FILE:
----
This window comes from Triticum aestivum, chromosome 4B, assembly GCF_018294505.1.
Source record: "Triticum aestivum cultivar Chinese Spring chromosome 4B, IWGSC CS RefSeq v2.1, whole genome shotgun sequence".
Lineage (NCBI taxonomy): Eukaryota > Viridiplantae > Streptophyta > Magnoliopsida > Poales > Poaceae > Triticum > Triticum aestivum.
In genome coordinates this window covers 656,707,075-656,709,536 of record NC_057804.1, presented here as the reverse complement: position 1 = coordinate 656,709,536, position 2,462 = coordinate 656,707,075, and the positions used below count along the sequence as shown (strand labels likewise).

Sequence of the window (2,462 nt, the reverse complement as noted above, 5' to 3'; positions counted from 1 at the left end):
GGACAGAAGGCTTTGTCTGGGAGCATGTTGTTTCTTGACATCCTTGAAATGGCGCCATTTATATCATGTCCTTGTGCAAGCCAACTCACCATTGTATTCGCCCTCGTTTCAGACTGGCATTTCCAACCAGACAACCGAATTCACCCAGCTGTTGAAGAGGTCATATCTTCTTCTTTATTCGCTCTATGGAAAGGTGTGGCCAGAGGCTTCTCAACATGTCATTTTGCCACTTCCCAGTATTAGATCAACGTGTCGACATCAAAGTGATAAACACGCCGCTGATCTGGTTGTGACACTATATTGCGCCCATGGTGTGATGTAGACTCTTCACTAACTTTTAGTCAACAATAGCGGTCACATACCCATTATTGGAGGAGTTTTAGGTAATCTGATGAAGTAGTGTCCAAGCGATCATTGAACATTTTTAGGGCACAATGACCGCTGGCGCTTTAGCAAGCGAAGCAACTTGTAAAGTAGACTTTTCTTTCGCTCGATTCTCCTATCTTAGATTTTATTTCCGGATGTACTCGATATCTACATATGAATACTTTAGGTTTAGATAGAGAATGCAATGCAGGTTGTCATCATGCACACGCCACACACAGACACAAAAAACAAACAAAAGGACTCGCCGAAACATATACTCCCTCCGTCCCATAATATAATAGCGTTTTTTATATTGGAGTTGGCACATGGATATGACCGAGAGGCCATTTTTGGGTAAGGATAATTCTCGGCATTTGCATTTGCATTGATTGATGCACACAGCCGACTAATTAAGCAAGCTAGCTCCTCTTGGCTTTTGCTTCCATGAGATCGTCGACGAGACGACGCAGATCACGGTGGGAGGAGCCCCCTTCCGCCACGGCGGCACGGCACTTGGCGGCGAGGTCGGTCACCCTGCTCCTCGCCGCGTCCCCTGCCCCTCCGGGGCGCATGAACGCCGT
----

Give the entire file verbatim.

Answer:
This window comes from Triticum aestivum, chromosome 4B, assembly GCF_018294505.1.
Source record: "Triticum aestivum cultivar Chinese Spring chromosome 4B, IWGSC CS RefSeq v2.1, whole genome shotgun sequence".
Lineage (NCBI taxonomy): Eukaryota > Viridiplantae > Streptophyta > Magnoliopsida > Poales > Poaceae > Triticum > Triticum aestivum.
In genome coordinates this window covers 656,707,075-656,709,536 of record NC_057804.1, presented here as the reverse complement: position 1 = coordinate 656,709,536, position 2,462 = coordinate 656,707,075, and the positions used below count along the sequence as shown (strand labels likewise).

Sequence of the window (2,462 nt, the reverse complement as noted above, 5' to 3'; positions counted from 1 at the left end):
GGACAGAAGGCTTTGTCTGGGAGCATGTTGTTTCTTGACATCCTTGAAATGGCGCCATTTATATCATGTCCTTGTGCAAGCCAACTCACCATTGTATTCGCCCTCGTTTCAGACTGGCATTTCCAACCAGACAACCGAATTCACCCAGCTGTTGAAGAGGTCATATCTTCTTCTTTATTCGCTCTATGGAAAGGTGTGGCCAGAGGCTTCTCAACATGTCATTTTGCCACTTCCCAGTATTAGATCAACGTGTCGACATCAAAGTGATAAACACGCCGCTGATCTGGTTGTGACACTATATTGCGCCCATGGTGTGATGTAGACTCTTCACTAACTTTTAGTCAACAATAGCGGTCACATACCCATTATTGGAGGAGTTTTAGGTAATCTGATGAAGTAGTGTCCAAGCGATCATTGAACATTTTTAGGGCACAATGACCGCTGGCGCTTTAGCAAGCGAAGCAACTTGTAAAGTAGACTTTTCTTTCGCTCGATTCTCCTATCTTAGATTTTATTTCCGGATGTACTCGATATCTACATATGAATACTTTAGGTTTAGATAGAGAATGCAATGCAGGTTGTCATCATGCACACGCCACACACAGACACAAAAAACAAACAAAAGGACTCGCCGAAACATATACTCCCTCCGTCCCATAATATAATAGCGTTTTTTATATTGGAGTTGGCACATGGATATGACCGAGAGGCCATTTTTGGGTAAGGATAATTCTCGGCATTTGCATTTGCATTGATTGATGCACACAGCCGACTAATTAAGCAAGCTAGCTCCTCTTGGCTTTTGCTTCCATGAGATCGTCGACGAGACGACGCAGATCACGGTGGGAGGAGCCCCCTTCCGCCACGGCGGCACGGCACTTGGCGGCGAGGTCGGTCACCCTGCTCCTCGCCGCGTCCCCTGCCCCTCCGGGGCGCATGAACGCCGT